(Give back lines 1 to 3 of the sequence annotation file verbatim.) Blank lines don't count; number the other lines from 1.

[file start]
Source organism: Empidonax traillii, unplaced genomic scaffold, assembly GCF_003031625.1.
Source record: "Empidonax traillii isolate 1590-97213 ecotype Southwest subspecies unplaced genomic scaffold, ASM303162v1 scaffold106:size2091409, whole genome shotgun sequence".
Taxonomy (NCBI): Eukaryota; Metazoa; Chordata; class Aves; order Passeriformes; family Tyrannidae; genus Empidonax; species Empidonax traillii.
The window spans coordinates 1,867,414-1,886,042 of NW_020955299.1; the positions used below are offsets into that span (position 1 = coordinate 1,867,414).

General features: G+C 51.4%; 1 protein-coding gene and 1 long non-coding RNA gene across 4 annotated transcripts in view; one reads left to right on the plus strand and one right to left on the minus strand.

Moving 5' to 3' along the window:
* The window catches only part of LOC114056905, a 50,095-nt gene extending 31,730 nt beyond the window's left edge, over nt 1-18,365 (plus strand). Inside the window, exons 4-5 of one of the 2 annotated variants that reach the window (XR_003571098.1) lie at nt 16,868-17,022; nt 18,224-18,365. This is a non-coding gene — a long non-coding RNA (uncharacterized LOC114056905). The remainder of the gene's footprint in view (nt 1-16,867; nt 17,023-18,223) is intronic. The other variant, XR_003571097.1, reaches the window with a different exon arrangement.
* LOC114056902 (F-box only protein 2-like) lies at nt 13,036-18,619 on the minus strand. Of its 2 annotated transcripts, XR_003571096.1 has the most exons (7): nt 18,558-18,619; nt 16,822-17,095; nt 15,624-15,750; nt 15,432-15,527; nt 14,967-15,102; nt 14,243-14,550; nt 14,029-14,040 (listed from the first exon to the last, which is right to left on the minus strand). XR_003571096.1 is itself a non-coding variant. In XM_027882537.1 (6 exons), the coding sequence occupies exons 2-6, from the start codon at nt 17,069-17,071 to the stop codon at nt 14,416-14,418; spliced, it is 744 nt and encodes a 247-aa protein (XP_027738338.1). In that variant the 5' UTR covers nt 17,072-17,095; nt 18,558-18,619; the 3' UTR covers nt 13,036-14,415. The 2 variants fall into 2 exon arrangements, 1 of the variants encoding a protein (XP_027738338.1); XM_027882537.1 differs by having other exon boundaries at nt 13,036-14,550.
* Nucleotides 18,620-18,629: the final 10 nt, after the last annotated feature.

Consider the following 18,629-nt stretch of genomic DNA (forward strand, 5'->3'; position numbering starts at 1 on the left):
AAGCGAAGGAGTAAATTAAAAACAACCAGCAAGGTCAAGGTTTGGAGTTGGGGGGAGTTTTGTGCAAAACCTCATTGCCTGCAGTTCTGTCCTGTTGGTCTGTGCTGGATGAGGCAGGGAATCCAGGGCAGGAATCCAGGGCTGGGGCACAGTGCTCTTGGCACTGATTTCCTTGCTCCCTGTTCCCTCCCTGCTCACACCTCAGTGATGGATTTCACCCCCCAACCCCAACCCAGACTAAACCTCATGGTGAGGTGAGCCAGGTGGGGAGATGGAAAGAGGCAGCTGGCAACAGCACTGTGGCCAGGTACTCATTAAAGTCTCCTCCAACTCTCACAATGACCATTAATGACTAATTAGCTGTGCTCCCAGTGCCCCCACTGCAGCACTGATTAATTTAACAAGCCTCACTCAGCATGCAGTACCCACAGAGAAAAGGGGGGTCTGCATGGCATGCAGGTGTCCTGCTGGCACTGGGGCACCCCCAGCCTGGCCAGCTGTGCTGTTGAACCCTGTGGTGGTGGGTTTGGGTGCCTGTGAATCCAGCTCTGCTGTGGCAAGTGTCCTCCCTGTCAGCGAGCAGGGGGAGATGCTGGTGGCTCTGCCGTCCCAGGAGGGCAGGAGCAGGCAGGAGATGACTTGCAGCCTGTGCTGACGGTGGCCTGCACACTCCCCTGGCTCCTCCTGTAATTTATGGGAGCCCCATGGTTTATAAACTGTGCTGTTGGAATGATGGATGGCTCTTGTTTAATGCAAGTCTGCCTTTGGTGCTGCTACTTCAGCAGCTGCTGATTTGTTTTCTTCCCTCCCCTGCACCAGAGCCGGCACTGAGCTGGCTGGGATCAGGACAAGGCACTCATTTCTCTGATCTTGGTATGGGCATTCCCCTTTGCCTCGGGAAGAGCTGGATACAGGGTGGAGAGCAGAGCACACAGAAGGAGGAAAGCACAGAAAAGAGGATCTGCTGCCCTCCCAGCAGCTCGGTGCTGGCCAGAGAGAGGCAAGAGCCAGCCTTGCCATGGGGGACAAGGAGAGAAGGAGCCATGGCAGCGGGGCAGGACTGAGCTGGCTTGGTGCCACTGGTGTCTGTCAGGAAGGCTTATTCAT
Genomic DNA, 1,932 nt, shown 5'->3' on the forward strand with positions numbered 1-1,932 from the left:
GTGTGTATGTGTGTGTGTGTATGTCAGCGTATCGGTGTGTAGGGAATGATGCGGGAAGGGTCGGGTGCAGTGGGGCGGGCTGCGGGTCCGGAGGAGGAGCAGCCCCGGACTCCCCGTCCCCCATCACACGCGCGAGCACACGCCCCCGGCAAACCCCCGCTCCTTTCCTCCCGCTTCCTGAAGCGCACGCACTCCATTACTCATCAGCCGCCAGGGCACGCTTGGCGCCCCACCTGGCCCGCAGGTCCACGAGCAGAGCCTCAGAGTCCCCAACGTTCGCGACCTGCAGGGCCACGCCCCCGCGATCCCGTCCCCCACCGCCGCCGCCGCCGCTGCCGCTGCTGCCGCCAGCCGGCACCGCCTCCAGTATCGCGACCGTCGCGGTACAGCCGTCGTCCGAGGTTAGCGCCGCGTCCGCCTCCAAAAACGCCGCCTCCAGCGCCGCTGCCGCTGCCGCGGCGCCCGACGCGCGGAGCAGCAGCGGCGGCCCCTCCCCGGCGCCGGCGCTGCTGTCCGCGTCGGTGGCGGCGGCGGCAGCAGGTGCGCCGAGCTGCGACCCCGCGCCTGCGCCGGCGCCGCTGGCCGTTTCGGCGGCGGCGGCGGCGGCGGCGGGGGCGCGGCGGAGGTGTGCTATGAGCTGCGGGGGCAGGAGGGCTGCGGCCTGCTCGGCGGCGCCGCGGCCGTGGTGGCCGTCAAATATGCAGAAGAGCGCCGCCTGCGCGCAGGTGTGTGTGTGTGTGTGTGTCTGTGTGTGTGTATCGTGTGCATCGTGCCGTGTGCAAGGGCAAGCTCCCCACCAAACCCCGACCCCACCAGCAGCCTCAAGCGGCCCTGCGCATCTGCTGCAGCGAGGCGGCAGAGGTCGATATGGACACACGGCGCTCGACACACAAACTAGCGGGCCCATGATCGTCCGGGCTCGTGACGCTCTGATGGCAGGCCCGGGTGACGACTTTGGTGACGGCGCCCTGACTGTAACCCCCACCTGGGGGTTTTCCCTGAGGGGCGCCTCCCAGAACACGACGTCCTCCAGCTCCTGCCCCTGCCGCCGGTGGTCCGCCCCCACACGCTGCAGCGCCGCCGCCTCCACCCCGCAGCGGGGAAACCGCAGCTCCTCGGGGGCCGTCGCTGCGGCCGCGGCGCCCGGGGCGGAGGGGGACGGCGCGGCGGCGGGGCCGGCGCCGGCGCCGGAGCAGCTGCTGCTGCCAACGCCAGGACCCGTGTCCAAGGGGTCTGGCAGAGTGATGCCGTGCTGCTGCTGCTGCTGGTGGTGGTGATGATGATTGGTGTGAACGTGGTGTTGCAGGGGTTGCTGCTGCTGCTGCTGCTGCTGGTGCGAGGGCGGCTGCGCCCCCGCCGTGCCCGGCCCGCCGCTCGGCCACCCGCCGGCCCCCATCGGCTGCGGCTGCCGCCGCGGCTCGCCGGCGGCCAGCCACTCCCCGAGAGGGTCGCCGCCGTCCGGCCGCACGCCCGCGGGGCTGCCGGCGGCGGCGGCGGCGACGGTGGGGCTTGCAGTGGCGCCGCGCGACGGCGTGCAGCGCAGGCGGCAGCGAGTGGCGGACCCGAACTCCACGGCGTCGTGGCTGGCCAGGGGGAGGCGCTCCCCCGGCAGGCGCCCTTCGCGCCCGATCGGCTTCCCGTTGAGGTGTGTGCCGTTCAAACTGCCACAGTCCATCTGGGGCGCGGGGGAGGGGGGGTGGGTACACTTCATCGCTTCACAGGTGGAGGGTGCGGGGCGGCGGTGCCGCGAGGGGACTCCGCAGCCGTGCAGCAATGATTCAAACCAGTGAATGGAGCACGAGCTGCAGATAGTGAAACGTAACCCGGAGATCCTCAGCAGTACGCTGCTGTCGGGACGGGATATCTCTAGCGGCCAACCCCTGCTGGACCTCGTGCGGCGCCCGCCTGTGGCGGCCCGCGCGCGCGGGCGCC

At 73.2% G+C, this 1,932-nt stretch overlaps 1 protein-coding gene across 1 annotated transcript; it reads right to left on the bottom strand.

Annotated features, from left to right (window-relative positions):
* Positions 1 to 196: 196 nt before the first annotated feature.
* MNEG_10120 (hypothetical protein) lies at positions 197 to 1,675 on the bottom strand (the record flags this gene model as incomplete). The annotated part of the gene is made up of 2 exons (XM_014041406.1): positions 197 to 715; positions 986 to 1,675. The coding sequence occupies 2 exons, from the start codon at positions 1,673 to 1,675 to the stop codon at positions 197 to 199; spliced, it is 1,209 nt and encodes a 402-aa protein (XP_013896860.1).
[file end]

Source organism: Empidonax traillii, unplaced genomic scaffold, assembly GCF_003031625.1.
Source record: "Empidonax traillii isolate 1590-97213 ecotype Southwest subspecies unplaced genomic scaffold, ASM303162v1 scaffold106:size2091409, whole genome shotgun sequence".
Taxonomy (NCBI): Eukaryota; Metazoa; Chordata; class Aves; order Passeriformes; family Tyrannidae; genus Empidonax; species Empidonax traillii.